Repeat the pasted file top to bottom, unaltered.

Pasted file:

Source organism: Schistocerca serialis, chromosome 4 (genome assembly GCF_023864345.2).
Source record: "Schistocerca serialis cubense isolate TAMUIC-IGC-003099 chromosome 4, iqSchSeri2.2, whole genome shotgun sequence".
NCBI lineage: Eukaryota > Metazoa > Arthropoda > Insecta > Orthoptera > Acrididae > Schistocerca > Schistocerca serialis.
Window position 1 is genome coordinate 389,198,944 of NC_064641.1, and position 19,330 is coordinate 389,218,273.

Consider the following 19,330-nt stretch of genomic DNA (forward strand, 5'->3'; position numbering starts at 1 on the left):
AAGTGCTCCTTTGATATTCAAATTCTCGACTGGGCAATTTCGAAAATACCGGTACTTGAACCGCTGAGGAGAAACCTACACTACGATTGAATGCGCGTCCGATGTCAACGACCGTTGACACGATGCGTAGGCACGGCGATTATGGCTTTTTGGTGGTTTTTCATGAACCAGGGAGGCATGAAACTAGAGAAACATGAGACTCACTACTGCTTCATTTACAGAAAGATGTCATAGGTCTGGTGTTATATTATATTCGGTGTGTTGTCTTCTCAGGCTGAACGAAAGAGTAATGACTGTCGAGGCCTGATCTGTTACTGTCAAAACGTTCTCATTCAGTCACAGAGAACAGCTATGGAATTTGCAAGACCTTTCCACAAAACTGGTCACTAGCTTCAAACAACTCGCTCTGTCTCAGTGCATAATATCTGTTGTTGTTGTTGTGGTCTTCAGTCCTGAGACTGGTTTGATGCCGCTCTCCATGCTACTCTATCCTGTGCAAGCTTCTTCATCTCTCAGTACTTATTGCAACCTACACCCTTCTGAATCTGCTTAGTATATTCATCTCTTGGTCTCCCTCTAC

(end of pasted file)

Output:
Source organism: Schistocerca serialis, chromosome 4 (genome assembly GCF_023864345.2).
Source record: "Schistocerca serialis cubense isolate TAMUIC-IGC-003099 chromosome 4, iqSchSeri2.2, whole genome shotgun sequence".
NCBI lineage: Eukaryota > Metazoa > Arthropoda > Insecta > Orthoptera > Acrididae > Schistocerca > Schistocerca serialis.
Window position 1 is genome coordinate 389,198,944 of NC_064641.1, and position 19,330 is coordinate 389,218,273.

Consider the following 19,330-nt stretch of genomic DNA (forward strand, 5'->3'; position numbering starts at 1 on the left):
AAGTGCTCCTTTGATATTCAAATTCTCGACTGGGCAATTTCGAAAATACCGGTACTTGAACCGCTGAGGAGAAACCTACACTACGATTGAATGCGCGTCCGATGTCAACGACCGTTGACACGATGCGTAGGCACGGCGATTATGGCTTTTTGGTGGTTTTTCATGAACCAGGGAGGCATGAAACTAGAGAAACATGAGACTCACTACTGCTTCATTTACAGAAAGATGTCATAGGTCTGGTGTTATATTATATTCGGTGTGTTGTCTTCTCAGGCTGAACGAAAGAGTAATGACTGTCGAGGCCTGATCTGTTACTGTCAAAACGTTCTCATTCAGTCACAGAGAACAGCTATGGAATTTGCAAGACCTTTCCACAAAACTGGTCACTAGCTTCAAACAACTCGCTCTGTCTCAGTGCATAATATCTGTTGTTGTTGTTGTGGTCTTCAGTCCTGAGACTGGTTTGATGCCGCTCTCCATGCTACTCTATCCTGTGCAAGCTTCTTCATCTCTCAGTACTTATTGCAACCTACACCCTTCTGAATCTGCTTAGTATATTCATCTCTTGGTCTCCCTCTAC